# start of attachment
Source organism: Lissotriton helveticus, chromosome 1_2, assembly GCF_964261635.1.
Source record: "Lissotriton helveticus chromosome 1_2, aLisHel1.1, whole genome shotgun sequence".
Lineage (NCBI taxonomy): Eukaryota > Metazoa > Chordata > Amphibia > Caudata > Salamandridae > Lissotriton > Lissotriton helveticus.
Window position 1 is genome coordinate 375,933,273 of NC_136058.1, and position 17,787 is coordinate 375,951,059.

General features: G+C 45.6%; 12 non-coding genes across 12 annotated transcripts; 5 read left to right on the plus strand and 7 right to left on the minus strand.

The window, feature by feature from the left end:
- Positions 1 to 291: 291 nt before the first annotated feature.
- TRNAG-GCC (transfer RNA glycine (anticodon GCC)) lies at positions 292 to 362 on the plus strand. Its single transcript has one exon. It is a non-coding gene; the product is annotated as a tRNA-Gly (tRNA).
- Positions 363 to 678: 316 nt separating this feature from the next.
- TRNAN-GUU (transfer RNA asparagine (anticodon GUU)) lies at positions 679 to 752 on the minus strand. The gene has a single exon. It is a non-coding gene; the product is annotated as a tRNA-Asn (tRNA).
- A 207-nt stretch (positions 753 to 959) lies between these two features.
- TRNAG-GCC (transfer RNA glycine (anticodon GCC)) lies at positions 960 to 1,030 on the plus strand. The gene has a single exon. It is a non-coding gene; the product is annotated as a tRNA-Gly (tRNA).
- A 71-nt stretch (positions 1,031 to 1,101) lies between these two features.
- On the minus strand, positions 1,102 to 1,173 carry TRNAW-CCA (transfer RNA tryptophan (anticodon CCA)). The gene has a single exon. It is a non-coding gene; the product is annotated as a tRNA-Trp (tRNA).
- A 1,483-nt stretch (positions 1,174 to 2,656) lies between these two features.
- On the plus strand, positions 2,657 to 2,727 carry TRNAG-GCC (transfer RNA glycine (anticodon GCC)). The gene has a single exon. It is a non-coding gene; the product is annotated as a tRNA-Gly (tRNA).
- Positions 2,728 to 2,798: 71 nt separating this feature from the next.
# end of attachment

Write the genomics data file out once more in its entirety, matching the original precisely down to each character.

Source organism: Lissotriton helveticus, chromosome 1_2, assembly GCF_964261635.1.
Source record: "Lissotriton helveticus chromosome 1_2, aLisHel1.1, whole genome shotgun sequence".
Lineage (NCBI taxonomy): Eukaryota > Metazoa > Chordata > Amphibia > Caudata > Salamandridae > Lissotriton > Lissotriton helveticus.
Window position 1 is genome coordinate 375,933,273 of NC_136058.1, and position 17,787 is coordinate 375,951,059.

General features: G+C 45.6%; 12 non-coding genes across 12 annotated transcripts; 5 read left to right on the plus strand and 7 right to left on the minus strand.

The window, feature by feature from the left end:
- Positions 1 to 291: 291 nt before the first annotated feature.
- TRNAG-GCC (transfer RNA glycine (anticodon GCC)) lies at positions 292 to 362 on the plus strand. Its single transcript has one exon. It is a non-coding gene; the product is annotated as a tRNA-Gly (tRNA).
- Positions 363 to 678: 316 nt separating this feature from the next.
- TRNAN-GUU (transfer RNA asparagine (anticodon GUU)) lies at positions 679 to 752 on the minus strand. The gene has a single exon. It is a non-coding gene; the product is annotated as a tRNA-Asn (tRNA).
- A 207-nt stretch (positions 753 to 959) lies between these two features.
- TRNAG-GCC (transfer RNA glycine (anticodon GCC)) lies at positions 960 to 1,030 on the plus strand. The gene has a single exon. It is a non-coding gene; the product is annotated as a tRNA-Gly (tRNA).
- A 71-nt stretch (positions 1,031 to 1,101) lies between these two features.
- On the minus strand, positions 1,102 to 1,173 carry TRNAW-CCA (transfer RNA tryptophan (anticodon CCA)). The gene has a single exon. It is a non-coding gene; the product is annotated as a tRNA-Trp (tRNA).
- A 1,483-nt stretch (positions 1,174 to 2,656) lies between these two features.
- On the plus strand, positions 2,657 to 2,727 carry TRNAG-GCC (transfer RNA glycine (anticodon GCC)). The gene has a single exon. It is a non-coding gene; the product is annotated as a tRNA-Gly (tRNA).
- Positions 2,728 to 2,798: 71 nt separating this feature from the next.